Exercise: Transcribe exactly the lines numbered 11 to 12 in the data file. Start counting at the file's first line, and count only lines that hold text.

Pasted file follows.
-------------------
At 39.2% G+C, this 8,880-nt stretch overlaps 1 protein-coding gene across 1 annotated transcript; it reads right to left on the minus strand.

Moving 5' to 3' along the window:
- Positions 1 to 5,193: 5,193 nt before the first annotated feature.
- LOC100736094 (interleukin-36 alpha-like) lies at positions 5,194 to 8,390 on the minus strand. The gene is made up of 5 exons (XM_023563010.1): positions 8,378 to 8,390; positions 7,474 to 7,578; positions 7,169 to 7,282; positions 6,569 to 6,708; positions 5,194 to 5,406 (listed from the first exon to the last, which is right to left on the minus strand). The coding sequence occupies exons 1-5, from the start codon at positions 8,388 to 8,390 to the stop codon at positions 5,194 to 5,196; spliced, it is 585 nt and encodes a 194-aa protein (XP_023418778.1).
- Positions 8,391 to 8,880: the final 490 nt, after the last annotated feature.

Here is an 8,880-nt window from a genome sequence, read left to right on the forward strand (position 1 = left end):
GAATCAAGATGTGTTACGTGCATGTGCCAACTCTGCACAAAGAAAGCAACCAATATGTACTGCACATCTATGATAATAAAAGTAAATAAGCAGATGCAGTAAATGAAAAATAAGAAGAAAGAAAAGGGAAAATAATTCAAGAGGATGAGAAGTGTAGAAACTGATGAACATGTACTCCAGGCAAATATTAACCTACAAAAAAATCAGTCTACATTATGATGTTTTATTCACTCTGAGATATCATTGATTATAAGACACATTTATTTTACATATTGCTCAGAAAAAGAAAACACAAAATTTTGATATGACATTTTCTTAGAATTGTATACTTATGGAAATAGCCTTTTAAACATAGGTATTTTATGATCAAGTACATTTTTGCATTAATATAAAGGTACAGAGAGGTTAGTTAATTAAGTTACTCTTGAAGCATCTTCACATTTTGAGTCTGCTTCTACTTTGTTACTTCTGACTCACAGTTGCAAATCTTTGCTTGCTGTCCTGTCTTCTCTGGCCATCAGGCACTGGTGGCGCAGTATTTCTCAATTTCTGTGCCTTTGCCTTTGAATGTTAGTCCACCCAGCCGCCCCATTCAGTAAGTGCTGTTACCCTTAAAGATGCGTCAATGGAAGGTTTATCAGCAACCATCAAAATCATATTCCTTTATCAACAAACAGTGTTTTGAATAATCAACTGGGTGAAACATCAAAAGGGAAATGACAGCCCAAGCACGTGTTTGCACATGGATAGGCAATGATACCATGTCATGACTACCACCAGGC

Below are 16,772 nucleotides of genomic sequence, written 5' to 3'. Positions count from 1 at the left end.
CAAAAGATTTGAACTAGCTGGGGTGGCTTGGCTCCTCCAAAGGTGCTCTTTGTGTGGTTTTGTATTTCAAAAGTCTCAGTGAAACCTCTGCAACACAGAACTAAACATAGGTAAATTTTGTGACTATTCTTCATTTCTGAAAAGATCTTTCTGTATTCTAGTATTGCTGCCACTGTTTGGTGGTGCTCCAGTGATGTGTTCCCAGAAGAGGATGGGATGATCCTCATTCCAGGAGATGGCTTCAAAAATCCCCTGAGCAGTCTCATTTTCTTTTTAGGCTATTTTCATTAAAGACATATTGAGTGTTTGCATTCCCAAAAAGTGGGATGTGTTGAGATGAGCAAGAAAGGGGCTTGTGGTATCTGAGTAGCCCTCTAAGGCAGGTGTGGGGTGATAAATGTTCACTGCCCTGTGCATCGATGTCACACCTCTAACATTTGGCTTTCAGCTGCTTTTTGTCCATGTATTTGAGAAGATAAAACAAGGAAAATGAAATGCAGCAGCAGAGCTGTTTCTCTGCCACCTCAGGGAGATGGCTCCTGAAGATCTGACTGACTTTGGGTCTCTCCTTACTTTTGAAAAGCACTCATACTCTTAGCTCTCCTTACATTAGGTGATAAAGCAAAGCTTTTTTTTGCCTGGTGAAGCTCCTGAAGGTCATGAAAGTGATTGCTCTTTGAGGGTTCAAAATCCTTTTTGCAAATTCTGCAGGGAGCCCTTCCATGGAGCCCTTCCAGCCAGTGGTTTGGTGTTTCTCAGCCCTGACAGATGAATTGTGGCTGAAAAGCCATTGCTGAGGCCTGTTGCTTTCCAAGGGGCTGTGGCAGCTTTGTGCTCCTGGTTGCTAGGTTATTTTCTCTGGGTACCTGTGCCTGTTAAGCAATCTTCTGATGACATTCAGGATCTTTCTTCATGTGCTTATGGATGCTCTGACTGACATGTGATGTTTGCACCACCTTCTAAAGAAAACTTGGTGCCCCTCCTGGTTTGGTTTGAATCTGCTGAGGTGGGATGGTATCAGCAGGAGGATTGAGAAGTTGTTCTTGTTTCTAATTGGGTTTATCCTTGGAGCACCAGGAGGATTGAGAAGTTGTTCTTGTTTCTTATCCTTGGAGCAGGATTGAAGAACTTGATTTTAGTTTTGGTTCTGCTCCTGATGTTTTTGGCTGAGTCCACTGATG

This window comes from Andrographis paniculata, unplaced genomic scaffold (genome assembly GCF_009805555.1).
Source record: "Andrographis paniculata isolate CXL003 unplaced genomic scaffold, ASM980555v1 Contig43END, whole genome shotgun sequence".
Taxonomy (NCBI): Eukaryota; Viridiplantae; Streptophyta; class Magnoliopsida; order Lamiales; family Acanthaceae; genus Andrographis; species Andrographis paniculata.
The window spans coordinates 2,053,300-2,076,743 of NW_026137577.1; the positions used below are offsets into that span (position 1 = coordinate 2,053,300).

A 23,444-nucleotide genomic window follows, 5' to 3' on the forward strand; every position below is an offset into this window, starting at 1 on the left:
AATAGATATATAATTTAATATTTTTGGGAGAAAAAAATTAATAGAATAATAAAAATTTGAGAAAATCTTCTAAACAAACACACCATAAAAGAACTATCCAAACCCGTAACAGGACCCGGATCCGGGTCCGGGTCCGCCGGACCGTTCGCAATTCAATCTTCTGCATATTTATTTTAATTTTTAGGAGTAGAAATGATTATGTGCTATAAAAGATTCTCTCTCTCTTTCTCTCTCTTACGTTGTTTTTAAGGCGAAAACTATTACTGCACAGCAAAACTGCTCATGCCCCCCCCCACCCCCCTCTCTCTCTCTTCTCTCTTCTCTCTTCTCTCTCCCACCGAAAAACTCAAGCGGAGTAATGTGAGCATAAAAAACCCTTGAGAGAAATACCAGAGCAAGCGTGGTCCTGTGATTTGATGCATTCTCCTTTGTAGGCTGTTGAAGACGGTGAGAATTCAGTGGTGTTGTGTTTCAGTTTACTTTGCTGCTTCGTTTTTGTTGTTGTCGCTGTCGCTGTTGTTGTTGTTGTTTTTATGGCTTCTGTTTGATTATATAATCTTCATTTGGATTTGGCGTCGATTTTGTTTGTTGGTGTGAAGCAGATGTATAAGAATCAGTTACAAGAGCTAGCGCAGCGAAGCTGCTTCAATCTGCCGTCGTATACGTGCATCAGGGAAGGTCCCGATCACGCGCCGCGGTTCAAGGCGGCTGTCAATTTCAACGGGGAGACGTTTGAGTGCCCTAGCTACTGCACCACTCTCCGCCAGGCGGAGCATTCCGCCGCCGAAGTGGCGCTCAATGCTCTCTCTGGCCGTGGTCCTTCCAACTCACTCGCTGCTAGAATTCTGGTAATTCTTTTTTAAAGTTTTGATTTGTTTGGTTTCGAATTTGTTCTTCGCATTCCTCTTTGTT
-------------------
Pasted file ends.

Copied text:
Source record: "Andrographis paniculata isolate CXL003 unplaced genomic scaffold, ASM980555v1 Contig43END, whole genome shotgun sequence".
Taxonomy (NCBI): Eukaryota; Viridiplantae; Streptophyta; class Magnoliopsida; order Lamiales; family Acanthaceae; genus Andrographis; species Andrographis paniculata.